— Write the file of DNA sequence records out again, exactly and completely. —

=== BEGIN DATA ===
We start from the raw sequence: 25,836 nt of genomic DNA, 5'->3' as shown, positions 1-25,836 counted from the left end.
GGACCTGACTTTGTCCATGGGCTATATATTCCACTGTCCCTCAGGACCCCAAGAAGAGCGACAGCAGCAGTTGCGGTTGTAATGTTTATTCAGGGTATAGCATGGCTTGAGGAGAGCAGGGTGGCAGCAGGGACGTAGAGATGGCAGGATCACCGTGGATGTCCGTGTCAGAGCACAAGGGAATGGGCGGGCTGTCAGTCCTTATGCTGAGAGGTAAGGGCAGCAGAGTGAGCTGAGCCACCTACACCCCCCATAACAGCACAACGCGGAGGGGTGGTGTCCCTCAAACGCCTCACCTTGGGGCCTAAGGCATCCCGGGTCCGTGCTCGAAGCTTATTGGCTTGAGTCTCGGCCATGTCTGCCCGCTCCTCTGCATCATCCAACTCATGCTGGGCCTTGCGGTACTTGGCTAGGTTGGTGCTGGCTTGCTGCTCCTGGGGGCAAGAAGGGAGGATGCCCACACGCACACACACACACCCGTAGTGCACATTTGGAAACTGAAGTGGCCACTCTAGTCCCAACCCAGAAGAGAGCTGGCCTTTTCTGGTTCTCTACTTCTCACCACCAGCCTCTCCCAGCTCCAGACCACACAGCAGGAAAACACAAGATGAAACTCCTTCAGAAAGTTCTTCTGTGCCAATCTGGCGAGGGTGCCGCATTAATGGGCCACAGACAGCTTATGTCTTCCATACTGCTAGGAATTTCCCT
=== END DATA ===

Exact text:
We start from the raw sequence: 25,836 nt of genomic DNA, 5'->3' as shown, positions 1-25,836 counted from the left end.
GGACCTGACTTTGTCCATGGGCTATATATTCCACTGTCCCTCAGGACCCCAAGAAGAGCGACAGCAGCAGTTGCGGTTGTAATGTTTATTCAGGGTATAGCATGGCTTGAGGAGAGCAGGGTGGCAGCAGGGACGTAGAGATGGCAGGATCACCGTGGATGTCCGTGTCAGAGCACAAGGGAATGGGCGGGCTGTCAGTCCTTATGCTGAGAGGTAAGGGCAGCAGAGTGAGCTGAGCCACCTACACCCCCCATAACAGCACAACGCGGAGGGGTGGTGTCCCTCAAACGCCTCACCTTGGGGCCTAAGGCATCCCGGGTCCGTGCTCGAAGCTTATTGGCTTGAGTCTCGGCCATGTCTGCCCGCTCCTCTGCATCATCCAACTCATGCTGGGCCTTGCGGTACTTGGCTAGGTTGGTGCTGGCTTGCTGCTCCTGGGGGCAAGAAGGGAGGATGCCCACACGCACACACACACACCCGTAGTGCACATTTGGAAACTGAAGTGGCCACTCTAGTCCCAACCCAGAAGAGAGCTGGCCTTTTCTGGTTCTCTACTTCTCACCACCAGCCTCTCCCAGCTCCAGACCACACAGCAGGAAAACACAAGATGAAACTCCTTCAGAAAGTTCTTCTGTGCCAATCTGGCGAGGGTGCCGCATTAATGGGCCACAGACAGCTTATGTCTTCCATACTGCTAGGAATTTCCCT